S 27. this morn turn'd out from amung the wett grass. from [illeg.]70 pushed on 6 milds near Englishtown ware we draw'd 40 rounds of Cartireges / then marcht into the wood ware we heard a Number of Cannon fir'd toward the Surthurd of us / then we march'd about half a mild to the left of the army ware we stopt a Nower / then we ware order'd to sling our packs / we marcht half a mild into a Medow almost to the wright whare I took quarts. under a huckel bury buch. for it was very hot indeed / in the Night it wrain'd & cold.
S 28. Englishtown / this morn att two oClock we slung our packs71 / advanc'd towards the enemy about 3 milds from ware we lay / part of the militia & light hores that was on the wright engag'd the enemy / then our Division under the Command of Genl Lee advanced towards the enemy72 / thay being so much Superier to our Number we retreated / thay begun a very heavy Cannading / kil'd a few of our Rijmt. then we form'd again under a fence ware the light horse advanced on us / we began a fire on them very heavy / then the footmen rushed on us / after firing a Number of rounds we was obliged to retreat. a Number of our men died with heat a retreating. a Number of troops form'd in the rear of us and sum artilira wich cover'd our retreat.73 thay began a fire on the enemy, then thay [the British] retreat'd / Left the Ground with about a thousand kil'd & wounded. on our Side about two hunderd kil'd & wounded & died with heat.74 after We retreated we went back to the ground ware we left in the morning att English town ware we buried sum of our officers. here rec'd a ball in my left thy.75
70 Matchaponix Brook (also "River"), which flows through
Englishtown (Smith, Monmouth, map, p. 4).
71 According to Smith, "This day the sun rose about 4:30 A.M.
and was to set about 7:30 P.M., a day with one of the longest periods
of sunlight during the year, 15 hours" (ibid., p. 9). Greenman's regiment,
part of a detachment under Col. William Grayson, marched early (3:00 A.M.)
toward Monmouth Courthouse (Freehold, N.J.) They numbered 600 men and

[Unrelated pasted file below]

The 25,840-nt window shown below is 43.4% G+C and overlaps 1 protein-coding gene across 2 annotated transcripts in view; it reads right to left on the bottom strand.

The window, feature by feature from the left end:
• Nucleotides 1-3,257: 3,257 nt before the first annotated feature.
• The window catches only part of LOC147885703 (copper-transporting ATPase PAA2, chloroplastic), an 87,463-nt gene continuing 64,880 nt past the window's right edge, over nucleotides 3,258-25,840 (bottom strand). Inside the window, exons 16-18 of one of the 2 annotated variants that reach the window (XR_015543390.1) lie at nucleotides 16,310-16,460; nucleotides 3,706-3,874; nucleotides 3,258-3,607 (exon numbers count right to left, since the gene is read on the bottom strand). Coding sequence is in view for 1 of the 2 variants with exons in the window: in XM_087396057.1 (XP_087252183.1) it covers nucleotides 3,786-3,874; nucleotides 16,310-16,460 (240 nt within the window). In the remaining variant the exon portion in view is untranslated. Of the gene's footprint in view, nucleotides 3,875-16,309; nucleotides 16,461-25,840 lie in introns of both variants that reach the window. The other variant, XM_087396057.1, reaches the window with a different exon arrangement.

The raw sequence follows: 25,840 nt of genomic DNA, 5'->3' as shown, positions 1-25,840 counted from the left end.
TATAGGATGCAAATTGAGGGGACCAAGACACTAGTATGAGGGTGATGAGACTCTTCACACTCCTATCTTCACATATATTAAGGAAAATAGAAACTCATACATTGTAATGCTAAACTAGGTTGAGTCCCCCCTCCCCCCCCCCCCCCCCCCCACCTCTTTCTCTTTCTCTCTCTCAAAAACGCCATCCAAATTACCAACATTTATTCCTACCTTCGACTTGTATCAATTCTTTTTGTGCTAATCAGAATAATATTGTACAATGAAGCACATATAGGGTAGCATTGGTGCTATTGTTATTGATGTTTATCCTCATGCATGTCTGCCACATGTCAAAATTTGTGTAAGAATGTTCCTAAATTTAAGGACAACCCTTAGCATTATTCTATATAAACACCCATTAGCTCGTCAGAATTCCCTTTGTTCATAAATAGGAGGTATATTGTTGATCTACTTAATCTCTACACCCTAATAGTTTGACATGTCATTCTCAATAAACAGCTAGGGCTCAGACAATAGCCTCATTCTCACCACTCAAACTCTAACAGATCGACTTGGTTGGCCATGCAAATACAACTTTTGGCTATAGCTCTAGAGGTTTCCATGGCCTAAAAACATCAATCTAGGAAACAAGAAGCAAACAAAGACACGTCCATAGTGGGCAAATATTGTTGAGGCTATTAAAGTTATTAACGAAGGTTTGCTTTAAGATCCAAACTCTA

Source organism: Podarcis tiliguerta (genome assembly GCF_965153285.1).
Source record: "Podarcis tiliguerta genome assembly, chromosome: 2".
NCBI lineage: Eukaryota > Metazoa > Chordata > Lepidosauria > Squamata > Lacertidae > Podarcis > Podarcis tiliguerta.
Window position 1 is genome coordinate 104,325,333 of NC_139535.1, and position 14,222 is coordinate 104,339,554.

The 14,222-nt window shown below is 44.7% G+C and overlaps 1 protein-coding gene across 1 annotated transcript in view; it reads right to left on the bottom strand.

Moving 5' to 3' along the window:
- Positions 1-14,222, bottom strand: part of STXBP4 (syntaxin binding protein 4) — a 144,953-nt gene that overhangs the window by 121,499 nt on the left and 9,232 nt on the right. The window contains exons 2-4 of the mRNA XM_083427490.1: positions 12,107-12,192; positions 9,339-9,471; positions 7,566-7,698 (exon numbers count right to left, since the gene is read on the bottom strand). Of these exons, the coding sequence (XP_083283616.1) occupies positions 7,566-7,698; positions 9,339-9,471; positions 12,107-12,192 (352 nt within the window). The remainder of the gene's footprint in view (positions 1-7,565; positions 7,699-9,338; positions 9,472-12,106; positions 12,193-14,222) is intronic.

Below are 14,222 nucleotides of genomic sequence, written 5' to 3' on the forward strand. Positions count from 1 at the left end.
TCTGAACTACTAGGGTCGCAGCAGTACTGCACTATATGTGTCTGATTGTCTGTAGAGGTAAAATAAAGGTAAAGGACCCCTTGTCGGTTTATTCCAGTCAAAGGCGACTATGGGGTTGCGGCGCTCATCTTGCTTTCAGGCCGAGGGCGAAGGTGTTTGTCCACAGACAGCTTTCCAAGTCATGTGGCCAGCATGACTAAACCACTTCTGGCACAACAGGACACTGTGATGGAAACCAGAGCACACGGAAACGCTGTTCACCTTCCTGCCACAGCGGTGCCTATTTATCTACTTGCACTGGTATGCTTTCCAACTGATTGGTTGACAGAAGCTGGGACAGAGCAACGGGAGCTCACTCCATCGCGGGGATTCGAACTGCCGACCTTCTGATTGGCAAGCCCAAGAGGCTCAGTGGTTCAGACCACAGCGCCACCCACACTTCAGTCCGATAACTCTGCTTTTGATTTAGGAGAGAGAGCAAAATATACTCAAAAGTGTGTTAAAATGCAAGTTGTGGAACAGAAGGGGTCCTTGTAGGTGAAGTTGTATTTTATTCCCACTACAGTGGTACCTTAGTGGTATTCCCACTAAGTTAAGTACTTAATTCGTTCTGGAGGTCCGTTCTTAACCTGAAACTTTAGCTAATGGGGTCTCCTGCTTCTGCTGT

carried four pieces of artillery (Stryker, Battle of Monmouth,
72 Greenman here collapses a great deal of time:
The engagement he describes did not actually begin until after
12:00 noon, the intervening time having been spent alternately marching
and halting, while Lee tried in vain to get accurate intelligence of the
British movements (Smith, Monmouth, p. 11).
73 Lee's infamous retreat - which so aroused Washington's wrath
and led to a court-martial - remains a controversial matter even today.
Greenman's reasoning - there were more of them than of us - reflects
the direct experience of the common soldier who sees the trees but must
necessarily remain ignorant of his commander's desperate attempts to
glimpse the forest. Lee had most of his troops in full retreat by 1:30 P.M.
Greenman's regiment (now under Lt. Col. Jeremiah Olney) was among the
first to be met and reformed by Washington (ibid., pp. 16, 18).
74 Greenman is careful to distinguish the direct battle
casualties from those who collapsed and died from sunstroke or heat
exhaustion. Stryker's figures for American losses are 69 killed,
161 wounded, 93 missing, 37 dead from sunstroke (Battle of Monmouth,
75 An examination of the actual journal page indicates that
Greenman inserted this sentence at some later date. He means, of course,
that he was wounded in the battle and not at Englishtown. Neither Stryker
(Battle of Monmouth) nor Smith, (Monmouth) however,
lists Greenman among the wounded.
Greenman, Jeremiah. Diary of a Common Soldier in the American Revolution, 1775-1783: An Annotated Edition of the Military Journal of Jeremiah Greenman. Edited by Robert C. Bray and Paul E. Bushnell. DeKalb: Northern Illinois University Press, 1978. pg 121-122